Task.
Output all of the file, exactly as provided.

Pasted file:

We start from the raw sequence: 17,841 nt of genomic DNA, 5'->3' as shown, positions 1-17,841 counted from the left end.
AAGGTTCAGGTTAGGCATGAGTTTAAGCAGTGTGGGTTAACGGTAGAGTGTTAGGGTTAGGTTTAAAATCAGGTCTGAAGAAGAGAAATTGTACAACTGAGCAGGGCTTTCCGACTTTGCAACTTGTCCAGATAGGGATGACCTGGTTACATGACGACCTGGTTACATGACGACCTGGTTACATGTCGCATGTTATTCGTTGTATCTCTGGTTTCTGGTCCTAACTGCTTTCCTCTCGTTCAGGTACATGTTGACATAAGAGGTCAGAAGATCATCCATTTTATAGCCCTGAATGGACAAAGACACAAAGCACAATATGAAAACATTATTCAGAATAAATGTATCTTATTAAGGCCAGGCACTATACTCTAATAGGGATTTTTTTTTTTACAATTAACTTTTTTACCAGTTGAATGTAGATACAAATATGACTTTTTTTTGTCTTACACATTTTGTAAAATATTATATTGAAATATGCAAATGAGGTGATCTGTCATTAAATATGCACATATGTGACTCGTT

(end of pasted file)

We start from the raw sequence: 17,841 nt of genomic DNA, 5'->3' as shown, positions 1-17,841 counted from the left end.
AAGGTTCAGGTTAGGCATGAGTTTAAGCAGTGTGGGTTAACGGTAGAGTGTTAGGGTTAGGTTTAAAATCAGGTCTGAAGAAGAGAAATTGTACAACTGAGCAGGGCTTTCCGACTTTGCAACTTGTCCAGATAGGGATGACCTGGTTACATGACGACCTGGTTACATGACGACCTGGTTACATGTCGCATGTTATTCGTTGTATCTCTGGTTTCTGGTCCTAACTGCTTTCCTCTCGTTCAGGTACATGTTGACATAAGAGGTCAGAAGATCATCCATTTTATAGCCCTGAATGGACAAAGACACAAAGCACAATATGAAAACATTATTCAGAATAAATGTATCTTATTAAGGCCAGGCACTATACTCTAATAGGGATTTTTTTTTTTACAATTAACTTTTTTACCAGTTGAATGTAGATACAAATATGACTTTTTTTTGTCTTACACATTTTGTAAAATATTATATTGAAATATGCAAATGAGGTGATCTGTCATTAAATATGCACATATGTGACTCGTT